Stop the war

If it drags on further, the world will face a prolonged economic crisis due to high energy prices and Europe will be haunted by an energy crisis this winter and perhaps the next.


Russian President Vladimir Putin (left) and Chinese President Xi Jinping arrive to pose for a photograph during their meeting in Beijing on Feb. 4. (AFP/Alexei Druzhinin / Sputnik ) This article was published in with the title "Stop the war". Click to read:

September 23, 2022

JAKARTA – Chinese President Xi Jinping and Indian Prime Minister Narendra Modi chose what is sometimes called the “Asian way” – avoiding confrontation and public humiliation – in conveying their deep concern over the devastating impacts of Russia’s invasion of Ukraine in their respective bilateral meetings with Russian President Vladimir Putin last week.

While PM Modi was more direct in stating that the war was “wrong”, President Xi opted for subtler language. But their message that Putin should “reconsider” the war was clear.

The Russian leader seemed to listen seriously to the advice of the leaders of the two large nations, both of which abstained from voting on a UN Security Council resolution condemning the Feb. 24 invasion.

The three leaders attended the Shanghai Cooperation Organization (SCO) summit in Tashkent on Sept. 15-16, and China and India are Russia’s largest oil importers.

Putin hailed China’s “balanced position”, although he admitted that his counterpart had “questions and concerns” over the Ukraine war.

During their talks, Modi told Putin that “today’s era is not [one of] war” and that he was “ready to discuss how we can move onto the path of peace in the coming days”.

Putin replied, “We want all of this to end as soon as possible.”

We hope the meetings will push Putin to end the seven-month war in Ukraine. After all, the invasion of a sovereign nation cannot be justified. It violates the UN Charter and the most fundamental principles of international relations.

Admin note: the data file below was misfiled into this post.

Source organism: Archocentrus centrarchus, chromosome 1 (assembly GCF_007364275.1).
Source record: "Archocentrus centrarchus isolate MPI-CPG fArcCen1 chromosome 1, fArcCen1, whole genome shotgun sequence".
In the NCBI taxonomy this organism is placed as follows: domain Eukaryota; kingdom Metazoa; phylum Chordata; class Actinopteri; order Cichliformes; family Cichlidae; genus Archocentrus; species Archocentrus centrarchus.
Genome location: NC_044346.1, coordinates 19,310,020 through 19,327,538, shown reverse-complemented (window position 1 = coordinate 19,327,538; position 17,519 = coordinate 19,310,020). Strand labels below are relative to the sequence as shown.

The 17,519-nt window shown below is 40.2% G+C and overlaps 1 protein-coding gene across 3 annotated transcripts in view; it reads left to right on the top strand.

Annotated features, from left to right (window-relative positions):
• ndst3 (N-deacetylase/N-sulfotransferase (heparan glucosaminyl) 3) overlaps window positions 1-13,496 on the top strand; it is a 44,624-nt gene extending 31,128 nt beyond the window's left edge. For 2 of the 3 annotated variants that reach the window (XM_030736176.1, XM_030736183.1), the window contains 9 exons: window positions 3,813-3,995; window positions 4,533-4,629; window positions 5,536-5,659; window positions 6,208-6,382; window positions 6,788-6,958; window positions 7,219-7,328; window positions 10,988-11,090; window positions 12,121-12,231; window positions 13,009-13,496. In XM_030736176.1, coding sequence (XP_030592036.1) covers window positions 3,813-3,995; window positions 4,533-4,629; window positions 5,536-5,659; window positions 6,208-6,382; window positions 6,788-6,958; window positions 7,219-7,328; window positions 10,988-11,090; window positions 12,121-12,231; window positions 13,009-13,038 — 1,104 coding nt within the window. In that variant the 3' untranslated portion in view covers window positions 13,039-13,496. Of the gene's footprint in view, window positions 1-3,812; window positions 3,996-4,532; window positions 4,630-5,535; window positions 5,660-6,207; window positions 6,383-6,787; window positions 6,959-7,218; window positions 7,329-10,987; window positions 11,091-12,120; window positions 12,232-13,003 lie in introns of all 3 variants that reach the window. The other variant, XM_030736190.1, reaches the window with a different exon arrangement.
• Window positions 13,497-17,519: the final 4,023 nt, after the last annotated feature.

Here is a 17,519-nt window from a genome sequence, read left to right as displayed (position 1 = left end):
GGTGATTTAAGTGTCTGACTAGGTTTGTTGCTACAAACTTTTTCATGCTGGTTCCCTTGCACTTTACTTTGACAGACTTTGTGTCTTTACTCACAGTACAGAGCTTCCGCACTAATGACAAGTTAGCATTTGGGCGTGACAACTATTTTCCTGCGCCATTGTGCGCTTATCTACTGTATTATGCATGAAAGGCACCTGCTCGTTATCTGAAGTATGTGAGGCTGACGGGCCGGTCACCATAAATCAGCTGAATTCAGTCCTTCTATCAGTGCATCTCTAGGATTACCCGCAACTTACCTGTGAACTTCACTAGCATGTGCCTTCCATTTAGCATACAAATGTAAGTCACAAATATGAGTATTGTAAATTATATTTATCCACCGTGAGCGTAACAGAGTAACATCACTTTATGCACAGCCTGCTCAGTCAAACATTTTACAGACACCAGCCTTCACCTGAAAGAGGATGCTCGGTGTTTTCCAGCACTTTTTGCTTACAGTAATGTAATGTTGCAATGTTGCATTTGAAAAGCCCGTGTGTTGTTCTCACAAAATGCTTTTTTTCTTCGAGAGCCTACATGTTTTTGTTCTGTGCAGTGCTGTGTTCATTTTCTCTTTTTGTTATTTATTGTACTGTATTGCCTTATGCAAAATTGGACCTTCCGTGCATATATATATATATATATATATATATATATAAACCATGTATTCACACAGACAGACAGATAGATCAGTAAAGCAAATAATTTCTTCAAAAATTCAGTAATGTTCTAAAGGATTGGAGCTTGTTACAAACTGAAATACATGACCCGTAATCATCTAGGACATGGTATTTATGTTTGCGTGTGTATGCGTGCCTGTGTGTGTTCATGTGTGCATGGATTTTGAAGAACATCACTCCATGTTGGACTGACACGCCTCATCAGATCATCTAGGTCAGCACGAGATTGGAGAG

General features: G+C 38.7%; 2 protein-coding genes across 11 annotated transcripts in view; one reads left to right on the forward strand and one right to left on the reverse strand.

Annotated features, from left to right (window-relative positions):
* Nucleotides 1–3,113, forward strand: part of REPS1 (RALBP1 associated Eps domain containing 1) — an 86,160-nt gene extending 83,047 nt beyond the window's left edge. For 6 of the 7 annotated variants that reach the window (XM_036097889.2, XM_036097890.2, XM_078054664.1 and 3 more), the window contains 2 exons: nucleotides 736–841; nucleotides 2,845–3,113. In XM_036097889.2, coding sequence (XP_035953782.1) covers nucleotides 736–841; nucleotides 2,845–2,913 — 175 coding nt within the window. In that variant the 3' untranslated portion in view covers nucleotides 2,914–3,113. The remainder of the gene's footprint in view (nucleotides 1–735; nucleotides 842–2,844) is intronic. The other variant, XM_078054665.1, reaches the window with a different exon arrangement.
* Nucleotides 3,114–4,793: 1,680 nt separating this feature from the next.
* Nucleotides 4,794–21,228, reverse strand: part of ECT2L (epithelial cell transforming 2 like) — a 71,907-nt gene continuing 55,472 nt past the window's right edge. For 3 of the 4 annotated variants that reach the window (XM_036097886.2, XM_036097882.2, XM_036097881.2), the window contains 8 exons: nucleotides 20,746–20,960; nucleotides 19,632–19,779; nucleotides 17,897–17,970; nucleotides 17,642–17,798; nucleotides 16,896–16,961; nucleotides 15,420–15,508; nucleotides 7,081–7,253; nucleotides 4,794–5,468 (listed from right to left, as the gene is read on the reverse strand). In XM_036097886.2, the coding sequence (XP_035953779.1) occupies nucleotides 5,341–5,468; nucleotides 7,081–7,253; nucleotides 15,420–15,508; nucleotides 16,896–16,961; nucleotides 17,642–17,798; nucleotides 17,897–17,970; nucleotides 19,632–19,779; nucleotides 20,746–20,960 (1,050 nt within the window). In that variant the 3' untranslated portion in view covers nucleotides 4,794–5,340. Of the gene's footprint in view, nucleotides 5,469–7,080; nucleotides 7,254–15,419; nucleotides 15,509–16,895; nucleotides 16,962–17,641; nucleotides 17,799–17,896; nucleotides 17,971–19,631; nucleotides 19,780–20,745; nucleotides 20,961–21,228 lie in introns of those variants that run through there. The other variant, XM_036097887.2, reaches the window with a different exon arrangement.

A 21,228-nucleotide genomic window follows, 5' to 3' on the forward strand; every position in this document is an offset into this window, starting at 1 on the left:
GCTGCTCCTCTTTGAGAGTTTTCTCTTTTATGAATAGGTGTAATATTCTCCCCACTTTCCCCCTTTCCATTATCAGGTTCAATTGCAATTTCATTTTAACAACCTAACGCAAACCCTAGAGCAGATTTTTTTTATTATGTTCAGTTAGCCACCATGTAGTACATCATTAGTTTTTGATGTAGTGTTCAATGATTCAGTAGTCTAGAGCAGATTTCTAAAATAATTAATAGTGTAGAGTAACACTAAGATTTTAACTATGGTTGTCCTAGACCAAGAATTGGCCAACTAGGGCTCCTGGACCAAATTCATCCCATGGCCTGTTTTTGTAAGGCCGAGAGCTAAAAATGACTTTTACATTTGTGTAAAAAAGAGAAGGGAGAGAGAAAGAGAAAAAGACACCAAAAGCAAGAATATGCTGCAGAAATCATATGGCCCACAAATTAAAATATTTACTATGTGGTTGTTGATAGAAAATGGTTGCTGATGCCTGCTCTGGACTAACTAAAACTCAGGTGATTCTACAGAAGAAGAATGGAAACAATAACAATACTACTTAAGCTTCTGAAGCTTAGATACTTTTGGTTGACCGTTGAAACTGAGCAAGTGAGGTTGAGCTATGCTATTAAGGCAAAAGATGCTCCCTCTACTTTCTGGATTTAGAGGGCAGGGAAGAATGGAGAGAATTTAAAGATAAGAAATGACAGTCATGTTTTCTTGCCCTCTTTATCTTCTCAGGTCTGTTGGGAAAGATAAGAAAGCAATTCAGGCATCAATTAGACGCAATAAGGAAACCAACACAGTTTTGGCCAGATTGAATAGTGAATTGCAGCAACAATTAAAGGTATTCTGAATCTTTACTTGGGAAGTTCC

President Joko “Jokowi” Widodo, too, has attempted to deescalate the conflict. He traveled to Moscow and Kyiv in June to personally invite the two nation’s leaders to the Group of 20 Summit in Bali. Putin, however, looks unlikely to attend, as he will have to face an “unfriendly” reception from the leaders of the Group of Seven attending the summit.

Jokowi has also conveyed his concern to Putin about the dire impact of the war on the global economy. Indonesia and the world at large, especially developing nations, have been made suffer as the war exacerbates global supply chain disruptions.

After seven months, Ukraine’s counteroffensive seems to have bitten Putin. Still, it is premature to conclude that Russia is losing its grip. Analysts have predicted that Putin will seek every path to win his war, even at the cost of the domestic economy.

Weapon deliveries and military training from NATO have made Ukraine stronger, and Russian troops may lose their appetite for war. We cannot rule out the possibility of a nuclear strike, especially as Russia becomes increasingly desperate to end the war.

Sooner or later the world will lose patience if the war continues indefinitely. As China and India have expressed their concern about the war and Putin is facing a rare instance of overt domestic opposition, the right moment has come to stop the conflict.

If it drags on further, the world will face a prolonged economic crisis due to high energy prices and heavily reduced supplies of wheat and sunflower oil from Ukraine and Russia, and Europe will be haunted by an energy crisis this winter and perhaps the next.

We call on President Putin to withdraw his troops and stop the “military operation”. The end of the war will allow the world to regain stability. It will be a humiliation for Putin in the short term, but later he will admit to having made the right decision.

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